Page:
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Erica Young knows a thing or two about carving out your own niche.

Young is the director of marketing at Ashley Stewart, a plus-size women’s fashion brand. She found her calling in the plus-size fashion industry after a diversified career that included founding two web-based fashion companies focused on the plus-size market, as well as roles in healthcare, nonprofits and institutions of higher education. 

Young has been with the Ashley Stewart brand since 2013 and leads the marketing efforts for its 89 stores in 22 states, including the company’s e-commerce presence at ashleystewart.com. She is a 2006 graduate of LIM College. Here, Young talks to WWD about studying at LIM, her fashion industry career and the importance of mentorship.

WWD: How did your coursework and your experience at LIM help inform your career decisions?

Erica Young: The years I spent at LIM College were extremely formative for my career. During my junior and senior years, I was able to do two internships, one in trend forecasting and the other in product development. These internships helped me to fully understand how society and culture influence fashion and how products are created from this inspiration. My senior year internship in product development led me to a full-time role and the start of my career.

WWD: If you could go back in time and give career advice to your younger self, what would you say?

E.Y.: I’d probably tell myself to have more fun. You’re going to make mistakes, you’re going to experience hard moments, but you only get stronger, wiser and more appreciative of the good moments by persevering through the hard ones. There’s also no need to stress about things you cannot control.

WWD: How would you describe your career path? What were some of the challenges you faced?

E.Y.: It has not been a straight path, but I’ve learned that you can’t expect it to be. When you’re in school, you assume you’ll start your career and it will move upward in a solid diagonal line. In today’s professional world though, that’s not the reality. You hit bumps and turns along the way. You have times of adversity and times of great opportunity.

I started my career working in product development and buying for a large fashion conglomerate. After five years, I was ready for a change and started an affiliate marketing company with a former colleague. Having my own business was amazing — we were able to accomplish many things and got a great deal of press for it.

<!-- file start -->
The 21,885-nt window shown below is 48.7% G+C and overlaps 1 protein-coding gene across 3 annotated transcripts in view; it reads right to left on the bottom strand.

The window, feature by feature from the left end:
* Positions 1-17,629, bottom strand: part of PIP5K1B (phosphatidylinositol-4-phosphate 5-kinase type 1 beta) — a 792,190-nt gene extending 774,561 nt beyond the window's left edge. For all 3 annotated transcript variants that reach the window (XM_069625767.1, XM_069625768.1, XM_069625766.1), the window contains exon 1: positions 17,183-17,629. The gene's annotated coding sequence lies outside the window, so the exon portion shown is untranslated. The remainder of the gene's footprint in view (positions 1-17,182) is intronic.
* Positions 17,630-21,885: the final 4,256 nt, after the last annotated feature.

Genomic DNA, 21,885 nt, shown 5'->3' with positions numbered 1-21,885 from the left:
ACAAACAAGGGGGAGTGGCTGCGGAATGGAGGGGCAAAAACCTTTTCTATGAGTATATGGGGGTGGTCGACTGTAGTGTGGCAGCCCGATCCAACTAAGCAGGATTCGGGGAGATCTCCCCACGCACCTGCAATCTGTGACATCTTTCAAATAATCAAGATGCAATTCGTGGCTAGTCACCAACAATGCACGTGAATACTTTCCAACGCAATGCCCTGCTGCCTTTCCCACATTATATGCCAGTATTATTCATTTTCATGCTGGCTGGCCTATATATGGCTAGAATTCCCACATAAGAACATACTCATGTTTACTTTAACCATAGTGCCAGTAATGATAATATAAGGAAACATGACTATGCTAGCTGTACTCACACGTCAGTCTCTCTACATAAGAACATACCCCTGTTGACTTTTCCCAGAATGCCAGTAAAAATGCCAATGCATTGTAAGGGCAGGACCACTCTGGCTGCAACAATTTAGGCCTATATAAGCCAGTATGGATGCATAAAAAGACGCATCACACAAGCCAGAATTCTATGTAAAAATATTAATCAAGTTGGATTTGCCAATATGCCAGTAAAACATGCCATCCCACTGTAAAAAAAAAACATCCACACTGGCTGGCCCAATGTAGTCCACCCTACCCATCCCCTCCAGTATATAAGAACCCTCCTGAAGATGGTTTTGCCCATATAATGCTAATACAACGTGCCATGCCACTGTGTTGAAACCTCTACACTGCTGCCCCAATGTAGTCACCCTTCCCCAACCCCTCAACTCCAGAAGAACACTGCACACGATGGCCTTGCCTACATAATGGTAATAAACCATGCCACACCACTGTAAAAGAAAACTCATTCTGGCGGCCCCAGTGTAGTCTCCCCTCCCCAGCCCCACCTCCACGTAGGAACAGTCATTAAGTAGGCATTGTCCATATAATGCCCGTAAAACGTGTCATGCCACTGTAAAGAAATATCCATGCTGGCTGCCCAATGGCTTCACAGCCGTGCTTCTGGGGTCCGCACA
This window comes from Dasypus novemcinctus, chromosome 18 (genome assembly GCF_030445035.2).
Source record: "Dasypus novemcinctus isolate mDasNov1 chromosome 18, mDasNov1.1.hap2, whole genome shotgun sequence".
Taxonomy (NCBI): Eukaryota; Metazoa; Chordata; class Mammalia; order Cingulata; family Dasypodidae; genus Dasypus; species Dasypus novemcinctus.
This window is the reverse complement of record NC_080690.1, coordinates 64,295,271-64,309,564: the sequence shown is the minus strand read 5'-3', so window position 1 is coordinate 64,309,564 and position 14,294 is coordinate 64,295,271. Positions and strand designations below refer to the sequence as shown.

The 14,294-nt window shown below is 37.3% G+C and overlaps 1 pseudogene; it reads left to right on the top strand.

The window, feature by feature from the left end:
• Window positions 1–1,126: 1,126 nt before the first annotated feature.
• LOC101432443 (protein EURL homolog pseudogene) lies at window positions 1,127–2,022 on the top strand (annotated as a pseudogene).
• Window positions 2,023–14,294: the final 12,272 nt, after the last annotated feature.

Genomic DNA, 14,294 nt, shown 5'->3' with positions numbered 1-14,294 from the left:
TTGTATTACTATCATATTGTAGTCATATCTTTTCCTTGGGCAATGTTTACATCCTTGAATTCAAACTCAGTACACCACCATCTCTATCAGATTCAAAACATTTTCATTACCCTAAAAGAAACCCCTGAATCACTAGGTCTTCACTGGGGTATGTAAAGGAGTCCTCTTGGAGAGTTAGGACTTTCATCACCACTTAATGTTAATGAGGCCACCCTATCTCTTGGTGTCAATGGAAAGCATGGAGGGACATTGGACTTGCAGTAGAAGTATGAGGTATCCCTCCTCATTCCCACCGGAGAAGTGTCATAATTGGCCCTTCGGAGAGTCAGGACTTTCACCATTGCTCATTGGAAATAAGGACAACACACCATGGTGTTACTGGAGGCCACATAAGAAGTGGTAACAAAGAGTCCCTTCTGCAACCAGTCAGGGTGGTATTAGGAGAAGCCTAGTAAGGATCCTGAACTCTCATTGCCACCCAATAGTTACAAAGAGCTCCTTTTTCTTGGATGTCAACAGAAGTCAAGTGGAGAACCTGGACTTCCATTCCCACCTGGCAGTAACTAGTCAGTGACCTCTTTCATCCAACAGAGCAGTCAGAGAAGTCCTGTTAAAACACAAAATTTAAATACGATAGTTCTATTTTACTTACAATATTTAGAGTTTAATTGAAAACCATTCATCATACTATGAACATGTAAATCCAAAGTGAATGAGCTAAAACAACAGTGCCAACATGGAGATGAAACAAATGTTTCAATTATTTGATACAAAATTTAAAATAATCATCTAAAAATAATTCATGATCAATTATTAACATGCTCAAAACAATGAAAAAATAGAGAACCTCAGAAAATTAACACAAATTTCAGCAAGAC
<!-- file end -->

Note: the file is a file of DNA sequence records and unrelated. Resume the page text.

I ended up selling my stake in that company. That may sound like a great success for a first company, but it was actually really hard and a bit sad to leave a business that was born through my own blood, sweat and tears. However, the way I marketed my company through social media was noticed by my colleagues in the industry, which led to consulting jobs and eventually working at Ashley Stewart.

While I’ve had twists and turns in my career, great times and hard times, the key through all of it was to maintain a level head and to keep pushing forward. It’s all about perseverance. If you can keep moving forward, you are going to get to where you want to go.

WWD: Have you had mentors at LIM or in the industry? If yes, how have they helped you?

E.Y.: I’ve had numerous mentors throughout my career. Some of these mentors were colleagues that I worked with for years, while others came into my life for a brief moment but played a formative role in inspiring me to try something new or go after a dream.

I know some people look for very formal mentorships, which can be hard for both parties to maintain. Today, I believe you really have to find people whose achievements and character you admire and put yourself in situations where you can work and/or learn from them. You have to look less for formal mentorships and more for good environments filled with people you would be proud to emulate.

WWD: What advice would you give someone considering a career in the retail and fashion apparel market?

E.Y.: From the outside, the fashion industry can look extremely glamorous. There is definitely some mystique and glamour, but it’s also a lot of hard work. To be successful in this industry, you need to discover and develop skills that help you stand out and find a role you can be passionate about.

The retail-fashion industry has very busy seasons that require long hours. Loving what you do makes those times enjoyable and rewarding.

You should also look to work at a company filled with people you admire. You spend so much time in the office — the people around you will help you achieve your goals, grow personally and professionally and make your day a little bit brighter.

For more on retail trends:

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Bamboo Rose Partners With Council of International Fashion Designers

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